“A couple of years ago, I was put in touch with a man whose mother and family survived the bombing and subsequent firestorm in Hiroshima,” Wellman said. “They were not Japanese, but White Russian nobility who had escaped the Bolsheviks and the (1917) Russian Revolution and Civil War.”
The escape from Russia is “probably” more exciting than the Palchikoff family’s survival of the atomic bomb, Wellman added.
Shortly after the Russian country broke up Kaleria’s father, Sergei, joined the White Russian movement as a captain in charge of commanding troops.
The “Whites” were counter-revolutionary groups that fought against the Bolshevik-controlled Red Army for the control of Russia, but who were eventually defeated by the leftist revolutionaries led by the Bolshevik Party leader Vladimir Lenin.
With nowhere else to run, by 1921 Sergei Palchikoff and his troops decided to highjack a cargo ship in the port of Vladivostok that was destined for Japan.
After an agreement was reached with the Japanese captain who commanded the Russian-flagged cargo ship, the White Russians, who were now considered international criminals, agreed to surrender their weapons during the voyage. It was an event that resulted in a peaceful end to what could have been a violent confrontation.
As a military man, Sergei would have found it difficult to order his troops to hand over their weapons, but that decision had to be made, Wellman said.
“When they actually decided to surrender their weapons, they also surrendered the epaulets (ornamental shoulder pieces) on their uniforms and personal possessions,” Wellman added. “It was a very ceremonial surrender.”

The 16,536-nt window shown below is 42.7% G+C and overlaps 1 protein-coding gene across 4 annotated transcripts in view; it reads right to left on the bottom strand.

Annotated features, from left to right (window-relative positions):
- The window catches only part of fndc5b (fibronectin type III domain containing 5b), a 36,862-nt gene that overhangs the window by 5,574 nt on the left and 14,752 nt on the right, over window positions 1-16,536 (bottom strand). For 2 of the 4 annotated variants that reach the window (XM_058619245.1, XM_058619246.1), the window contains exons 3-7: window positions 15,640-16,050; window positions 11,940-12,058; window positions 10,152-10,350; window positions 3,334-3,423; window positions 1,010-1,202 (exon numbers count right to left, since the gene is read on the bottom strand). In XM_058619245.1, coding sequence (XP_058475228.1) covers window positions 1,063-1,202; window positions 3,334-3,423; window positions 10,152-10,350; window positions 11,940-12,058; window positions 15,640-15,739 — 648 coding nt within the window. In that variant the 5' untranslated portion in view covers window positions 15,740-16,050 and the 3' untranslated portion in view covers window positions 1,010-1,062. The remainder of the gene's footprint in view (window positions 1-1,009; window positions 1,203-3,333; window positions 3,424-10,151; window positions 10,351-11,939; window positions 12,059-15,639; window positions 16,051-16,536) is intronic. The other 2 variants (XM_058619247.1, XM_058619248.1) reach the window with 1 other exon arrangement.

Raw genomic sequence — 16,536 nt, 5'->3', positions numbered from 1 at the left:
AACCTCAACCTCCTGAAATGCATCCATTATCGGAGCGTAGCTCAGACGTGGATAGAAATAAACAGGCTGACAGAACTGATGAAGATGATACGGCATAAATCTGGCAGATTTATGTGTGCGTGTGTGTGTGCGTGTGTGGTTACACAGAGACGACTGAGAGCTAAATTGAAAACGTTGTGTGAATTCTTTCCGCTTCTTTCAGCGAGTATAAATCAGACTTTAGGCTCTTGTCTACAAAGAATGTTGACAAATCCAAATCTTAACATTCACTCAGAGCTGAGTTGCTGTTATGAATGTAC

It was in Vladivostok that Kaleria was born and just a toddler during the voyage to Japan.
For the rest of the journey to Hiroshima, the Russians were no longer considered criminals but refugees seeking political asylum. They were allowed to immigrate to what would become a home away from home.
“Later in life, Sergei would say he literally hijacked a ship to get out of a bad situation in Russia,” Wellman said.
Little did he know what would happen 24 years later.
It was a clear, sunny morning – 8:15 a.m. Aug. 6, 1945 – that the most powerful weapon ever used against other humans was detonated by the United States on Hiroshima with a population of approximately 345,000.
More than 70,000 people were killed instantly when the first atomic bomb was detonated with the ultimate death toll rising to as many as 90,000 to 166,000 by the end of the year from injury and radiation poisoning.
Prior to the bombing, Sergei, an accomplished musician, played at silent movies, on the radio, and devoted his time teaching violin and cello at a girls’ school.
Sergei also taught Russian language at the Military Academy of Japan, which eventually resulted in an accusation of being a spy and a prison sentence.
“The reason why he wound up in prison was that he mispronounced the word ‘cheese.'” Wellman said. “Whoever heard that thought he had said ‘map’ and subsequently the police showed up to take Sergei to prison.”